Thursday, May 19, 2016

Unemployment Claims … Philadelphia Fed … Leading Economic Indicators … Stock Market Analysis

Friday's blog will be posted Saturday; Friday is a busy day.
“The number of Americans who applied for unemployment benefits in mid-May fell by 16,000 to 278,000 — with most of the drop concentrated in New York — in a reassuring sign the labor market is still fairly healthy.” Story at…
“The Federal Reserve Bank of Philadelphia has released its manufacturing business outlook survey results for the month of May. Manufacturing growth in the region was tenuous in May, but the diffusion index for current activity was in the red at −1.8 this month…Instead of improving as was expected, the report went deeper into the red.” Story at…
“The Conference Board Leading Economic Index® (LEI) for the U.S. increased 0.6 percent in April to 123.9 (2010 = 100), following no change in March, and a 0.1 percent increase in February. The U.S. LEI picked up sharply in April…“Despite a slow start in 2016, labor market and financial indicators, and housing permits all point to a moderate growth trend continuing in 2016.” - Ataman Ozyildirim, Director of Business Cycles and Growth Research at The Conference Board. See Conference Board at…
-Thursday, the S&P 500 finished down 0.4% to 2040 at the close.
-VIX rose about 2% to 16.33.
-The yield on the 10-year Treasury slipped to 1.85%.
The S&P 500 is 1.4% above its 200-dMA and 0.9% below the 50-dMA.
Indicators are mostly bearish Thursday, but if the index closes below 2040 (today’s close) it will be another bearish signal. 2042 was the line-in-the-sand, bear signal for a head and shoulders pattern failure. Further, New-lows outpaced new-highs today and that is usually a very bearish indication. We’ll see.
The short-term Money Trend indicator is still drifting up, Thursday, a bullish signal, but I continue to hold short positions mostly in SH and some in QID. Those will have to go if the market reverses upward and exceeds my pain-target of 2110 on the S&P 500.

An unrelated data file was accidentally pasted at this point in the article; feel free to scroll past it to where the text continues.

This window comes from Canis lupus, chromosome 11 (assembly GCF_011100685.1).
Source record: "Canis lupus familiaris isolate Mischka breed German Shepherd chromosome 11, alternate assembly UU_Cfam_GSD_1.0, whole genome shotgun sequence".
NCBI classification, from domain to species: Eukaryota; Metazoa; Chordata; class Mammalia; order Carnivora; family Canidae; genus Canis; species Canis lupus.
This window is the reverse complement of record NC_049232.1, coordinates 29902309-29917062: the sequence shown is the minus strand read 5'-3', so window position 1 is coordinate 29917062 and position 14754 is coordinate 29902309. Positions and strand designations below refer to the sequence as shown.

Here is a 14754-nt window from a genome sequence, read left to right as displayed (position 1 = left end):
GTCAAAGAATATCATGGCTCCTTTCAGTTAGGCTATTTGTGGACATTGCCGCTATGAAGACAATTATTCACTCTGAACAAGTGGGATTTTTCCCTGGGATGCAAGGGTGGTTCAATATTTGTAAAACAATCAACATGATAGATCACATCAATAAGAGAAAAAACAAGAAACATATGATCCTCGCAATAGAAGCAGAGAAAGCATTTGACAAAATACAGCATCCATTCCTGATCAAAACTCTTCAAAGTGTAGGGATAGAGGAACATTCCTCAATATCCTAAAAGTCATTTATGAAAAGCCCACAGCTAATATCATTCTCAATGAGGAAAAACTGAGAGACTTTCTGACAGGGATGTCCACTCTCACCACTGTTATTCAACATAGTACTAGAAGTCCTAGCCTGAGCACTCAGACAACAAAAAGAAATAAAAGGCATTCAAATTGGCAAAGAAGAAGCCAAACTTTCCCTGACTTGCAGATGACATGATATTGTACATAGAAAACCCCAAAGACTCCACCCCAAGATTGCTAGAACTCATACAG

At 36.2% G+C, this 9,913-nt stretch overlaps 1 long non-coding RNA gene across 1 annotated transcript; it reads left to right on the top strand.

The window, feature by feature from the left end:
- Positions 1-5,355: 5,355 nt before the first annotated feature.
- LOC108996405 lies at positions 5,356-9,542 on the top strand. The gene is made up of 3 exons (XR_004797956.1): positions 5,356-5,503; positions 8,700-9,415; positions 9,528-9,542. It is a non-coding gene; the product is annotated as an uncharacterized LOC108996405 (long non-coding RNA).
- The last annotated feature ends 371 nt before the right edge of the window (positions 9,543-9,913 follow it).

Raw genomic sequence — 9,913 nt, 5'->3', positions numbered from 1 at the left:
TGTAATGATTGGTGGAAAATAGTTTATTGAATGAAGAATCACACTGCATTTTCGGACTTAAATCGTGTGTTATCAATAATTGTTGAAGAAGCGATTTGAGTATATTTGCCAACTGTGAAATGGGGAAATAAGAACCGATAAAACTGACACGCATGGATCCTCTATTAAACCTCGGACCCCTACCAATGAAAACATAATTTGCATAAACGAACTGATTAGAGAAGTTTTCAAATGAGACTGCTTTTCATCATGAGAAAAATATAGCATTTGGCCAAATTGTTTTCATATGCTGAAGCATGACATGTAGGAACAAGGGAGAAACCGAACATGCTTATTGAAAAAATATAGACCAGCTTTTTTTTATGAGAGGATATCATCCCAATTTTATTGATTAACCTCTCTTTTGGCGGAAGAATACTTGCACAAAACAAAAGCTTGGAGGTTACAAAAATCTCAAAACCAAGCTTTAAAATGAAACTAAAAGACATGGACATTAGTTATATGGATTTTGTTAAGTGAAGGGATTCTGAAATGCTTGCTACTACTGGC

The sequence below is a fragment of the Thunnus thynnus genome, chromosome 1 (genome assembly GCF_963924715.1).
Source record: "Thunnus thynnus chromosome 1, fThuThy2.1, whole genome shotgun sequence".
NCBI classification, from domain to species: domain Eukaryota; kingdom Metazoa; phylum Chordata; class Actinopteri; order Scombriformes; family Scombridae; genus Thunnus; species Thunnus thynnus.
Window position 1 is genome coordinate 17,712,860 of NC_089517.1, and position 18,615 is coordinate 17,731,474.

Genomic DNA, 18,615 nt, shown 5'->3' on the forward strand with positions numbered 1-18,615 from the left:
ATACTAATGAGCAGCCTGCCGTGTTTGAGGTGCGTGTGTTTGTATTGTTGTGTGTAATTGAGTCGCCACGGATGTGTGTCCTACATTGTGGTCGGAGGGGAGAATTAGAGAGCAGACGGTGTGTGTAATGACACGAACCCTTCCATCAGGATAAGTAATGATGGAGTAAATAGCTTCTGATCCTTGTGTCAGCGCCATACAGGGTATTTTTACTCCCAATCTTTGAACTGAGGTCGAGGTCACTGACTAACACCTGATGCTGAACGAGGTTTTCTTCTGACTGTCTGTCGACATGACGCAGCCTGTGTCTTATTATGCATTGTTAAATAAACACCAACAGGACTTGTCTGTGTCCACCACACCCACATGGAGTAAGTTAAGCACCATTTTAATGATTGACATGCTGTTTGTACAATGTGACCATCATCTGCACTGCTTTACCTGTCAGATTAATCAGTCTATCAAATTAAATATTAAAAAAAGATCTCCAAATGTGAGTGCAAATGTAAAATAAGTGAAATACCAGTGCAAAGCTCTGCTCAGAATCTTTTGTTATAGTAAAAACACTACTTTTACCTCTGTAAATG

The 10-day moving average of the percentage of stocks advancing (NYSE) declined to 48.1% Thursday. It was 49.9% Wednesday. A number below 50% is usually BAD news for the markets.
On a longer term, the 150-day moving average of advancing stocks decreased to 51.4%. A value above 50% generally indicates an up-trend.  The McClellan Oscillator (a Breadth measure) declined and remained negative – a negative indicator in the short-term.
In a negative reversal, New-lows outpaced New-highs. The spread (new-highs minus new-lows) was minus-14 Thursday. (It was +47 Wednesday).   The 10-day moving average of the change in spread was minus-15. In other words, over the last 10-days, on average; the spread has decreased by 15 each day. Market Internals remained neutral, but only because up-volume is slightly outpacing down volume on a smoothed 10-day basis. Overall, Market Internals deteriorated, but remained neutral on the markets.

Market Internals are a decent trend-following analysis of current market action, but should not be used alone for short term trading. They are usually right, but they are often late.  They are most useful when they diverge from the Index.  In 2014, using these internals alone would have made a 9% return vs. 13% for the S&P 500 (in on Positive, out on Negative – no shorting).  Of course, few trend-following systems will do well in an extreme low-volatility, nearly straight-up year like 2014.
Thursday, the Volume, VIX, Sentiment & Price indicators were all neutral.  The long-term NTSM indicator remains HOLD.

On 30 Dec I reduced my invested position in my retirement account to 30% invested in stocks thru an S&P 500 Index fund (“C”-fund in the TSP) and on 15 Jan I reduced stock allocation to zero in long-term accounts. If the S&P 500 index closes above 2110, I plan to add to my stock allocation.
The S&P 500 peaked in Mid-May and has not been able to break higher in the past 12-months. That looks like a top to me. See “Why the Bull Market May be Dead” in my 14 December blog at…